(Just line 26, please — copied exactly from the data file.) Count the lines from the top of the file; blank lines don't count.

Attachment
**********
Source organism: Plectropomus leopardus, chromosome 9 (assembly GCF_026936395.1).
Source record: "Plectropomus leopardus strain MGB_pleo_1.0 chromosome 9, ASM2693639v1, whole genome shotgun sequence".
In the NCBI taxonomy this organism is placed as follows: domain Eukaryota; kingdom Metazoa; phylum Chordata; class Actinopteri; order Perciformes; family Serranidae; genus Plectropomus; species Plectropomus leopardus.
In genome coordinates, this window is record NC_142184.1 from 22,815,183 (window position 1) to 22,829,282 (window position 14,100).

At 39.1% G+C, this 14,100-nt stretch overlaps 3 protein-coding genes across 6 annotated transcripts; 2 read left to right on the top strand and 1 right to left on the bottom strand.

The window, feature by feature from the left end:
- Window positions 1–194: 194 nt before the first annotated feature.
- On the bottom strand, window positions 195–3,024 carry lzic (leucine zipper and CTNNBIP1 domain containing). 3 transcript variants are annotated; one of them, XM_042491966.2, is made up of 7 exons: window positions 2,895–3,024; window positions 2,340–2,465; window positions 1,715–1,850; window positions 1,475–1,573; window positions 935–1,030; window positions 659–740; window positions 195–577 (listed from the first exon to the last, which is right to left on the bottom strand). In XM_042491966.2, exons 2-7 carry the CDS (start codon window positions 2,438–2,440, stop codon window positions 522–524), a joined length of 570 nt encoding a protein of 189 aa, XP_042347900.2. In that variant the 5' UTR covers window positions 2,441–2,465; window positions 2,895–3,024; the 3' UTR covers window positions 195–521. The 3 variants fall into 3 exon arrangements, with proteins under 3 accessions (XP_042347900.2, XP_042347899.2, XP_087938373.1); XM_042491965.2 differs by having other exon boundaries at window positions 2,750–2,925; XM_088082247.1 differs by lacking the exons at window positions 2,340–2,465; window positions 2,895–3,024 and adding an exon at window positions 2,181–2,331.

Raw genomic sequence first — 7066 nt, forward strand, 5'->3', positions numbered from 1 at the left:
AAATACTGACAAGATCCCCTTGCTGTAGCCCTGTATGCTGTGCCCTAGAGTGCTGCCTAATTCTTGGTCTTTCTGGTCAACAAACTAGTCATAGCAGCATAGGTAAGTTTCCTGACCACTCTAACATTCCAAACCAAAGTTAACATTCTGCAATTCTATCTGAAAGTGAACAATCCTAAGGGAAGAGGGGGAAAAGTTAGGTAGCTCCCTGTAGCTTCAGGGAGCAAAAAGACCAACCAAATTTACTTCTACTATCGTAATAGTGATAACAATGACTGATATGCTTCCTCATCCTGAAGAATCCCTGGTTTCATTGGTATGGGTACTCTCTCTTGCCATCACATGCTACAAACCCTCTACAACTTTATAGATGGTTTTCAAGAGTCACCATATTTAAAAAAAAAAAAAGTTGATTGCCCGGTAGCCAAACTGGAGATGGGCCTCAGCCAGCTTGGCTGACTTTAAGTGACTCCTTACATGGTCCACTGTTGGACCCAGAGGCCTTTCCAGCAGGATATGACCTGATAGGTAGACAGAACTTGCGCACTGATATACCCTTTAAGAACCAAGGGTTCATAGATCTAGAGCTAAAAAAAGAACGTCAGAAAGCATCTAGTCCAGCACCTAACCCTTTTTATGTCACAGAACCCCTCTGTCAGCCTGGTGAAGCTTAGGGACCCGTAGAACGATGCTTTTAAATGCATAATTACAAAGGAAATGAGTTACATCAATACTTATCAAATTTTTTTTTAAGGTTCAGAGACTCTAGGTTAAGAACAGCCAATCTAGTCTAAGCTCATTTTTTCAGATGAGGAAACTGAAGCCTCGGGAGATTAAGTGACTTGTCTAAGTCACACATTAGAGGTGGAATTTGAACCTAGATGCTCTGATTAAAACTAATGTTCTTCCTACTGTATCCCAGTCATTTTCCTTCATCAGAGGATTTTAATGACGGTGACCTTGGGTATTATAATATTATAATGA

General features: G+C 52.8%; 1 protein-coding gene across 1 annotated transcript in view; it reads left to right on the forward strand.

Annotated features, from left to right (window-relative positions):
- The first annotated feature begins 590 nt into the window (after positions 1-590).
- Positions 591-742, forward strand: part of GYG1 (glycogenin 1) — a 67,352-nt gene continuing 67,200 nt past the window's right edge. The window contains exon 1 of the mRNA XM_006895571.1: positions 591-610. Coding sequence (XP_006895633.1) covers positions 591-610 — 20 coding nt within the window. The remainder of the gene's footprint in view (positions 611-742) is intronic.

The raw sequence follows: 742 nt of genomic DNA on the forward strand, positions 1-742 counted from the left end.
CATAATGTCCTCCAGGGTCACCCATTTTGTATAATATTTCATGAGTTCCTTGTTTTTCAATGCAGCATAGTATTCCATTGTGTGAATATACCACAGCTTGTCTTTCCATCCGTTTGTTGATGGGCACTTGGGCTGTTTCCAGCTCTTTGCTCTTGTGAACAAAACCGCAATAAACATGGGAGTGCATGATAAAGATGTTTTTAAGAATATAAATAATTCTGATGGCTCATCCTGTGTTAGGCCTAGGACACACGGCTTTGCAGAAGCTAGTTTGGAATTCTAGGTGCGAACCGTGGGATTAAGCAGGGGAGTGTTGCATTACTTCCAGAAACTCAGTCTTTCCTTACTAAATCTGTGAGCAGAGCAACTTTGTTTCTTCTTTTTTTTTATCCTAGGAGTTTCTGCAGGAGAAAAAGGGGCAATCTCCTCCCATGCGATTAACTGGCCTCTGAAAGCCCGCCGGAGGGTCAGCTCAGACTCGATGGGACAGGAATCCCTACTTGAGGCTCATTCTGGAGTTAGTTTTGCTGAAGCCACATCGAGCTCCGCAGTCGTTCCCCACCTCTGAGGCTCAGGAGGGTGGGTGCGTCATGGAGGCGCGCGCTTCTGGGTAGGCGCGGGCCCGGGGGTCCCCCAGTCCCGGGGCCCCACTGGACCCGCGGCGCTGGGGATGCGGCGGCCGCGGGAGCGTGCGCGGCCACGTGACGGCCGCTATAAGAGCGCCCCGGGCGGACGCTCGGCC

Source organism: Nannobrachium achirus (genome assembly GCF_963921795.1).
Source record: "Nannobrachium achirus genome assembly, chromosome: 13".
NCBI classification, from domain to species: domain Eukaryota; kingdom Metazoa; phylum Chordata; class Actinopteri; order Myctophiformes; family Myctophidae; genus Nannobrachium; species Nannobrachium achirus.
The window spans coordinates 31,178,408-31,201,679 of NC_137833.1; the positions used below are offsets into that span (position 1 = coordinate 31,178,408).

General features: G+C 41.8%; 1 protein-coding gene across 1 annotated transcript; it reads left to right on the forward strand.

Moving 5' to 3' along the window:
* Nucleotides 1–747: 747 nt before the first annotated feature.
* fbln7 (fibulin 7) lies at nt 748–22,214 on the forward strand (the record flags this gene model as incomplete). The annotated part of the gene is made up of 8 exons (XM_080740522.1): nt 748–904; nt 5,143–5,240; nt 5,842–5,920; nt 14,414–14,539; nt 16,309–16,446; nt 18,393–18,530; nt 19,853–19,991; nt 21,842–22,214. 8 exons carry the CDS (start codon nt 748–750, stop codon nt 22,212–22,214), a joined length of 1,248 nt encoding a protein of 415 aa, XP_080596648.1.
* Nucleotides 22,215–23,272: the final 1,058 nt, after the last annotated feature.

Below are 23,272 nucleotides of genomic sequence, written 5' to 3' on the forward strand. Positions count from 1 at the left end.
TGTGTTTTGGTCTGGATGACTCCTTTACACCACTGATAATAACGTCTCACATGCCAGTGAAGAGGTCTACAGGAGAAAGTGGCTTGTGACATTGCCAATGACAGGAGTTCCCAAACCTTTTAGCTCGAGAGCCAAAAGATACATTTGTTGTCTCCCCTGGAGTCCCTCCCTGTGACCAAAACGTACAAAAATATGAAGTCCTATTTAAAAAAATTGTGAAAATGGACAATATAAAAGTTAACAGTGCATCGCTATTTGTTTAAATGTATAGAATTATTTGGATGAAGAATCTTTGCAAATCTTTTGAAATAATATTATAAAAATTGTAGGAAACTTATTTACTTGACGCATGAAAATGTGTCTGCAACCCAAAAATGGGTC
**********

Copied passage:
Below are 23,272 nucleotides of genomic sequence, written 5' to 3' on the forward strand. Positions count from 1 at the left end.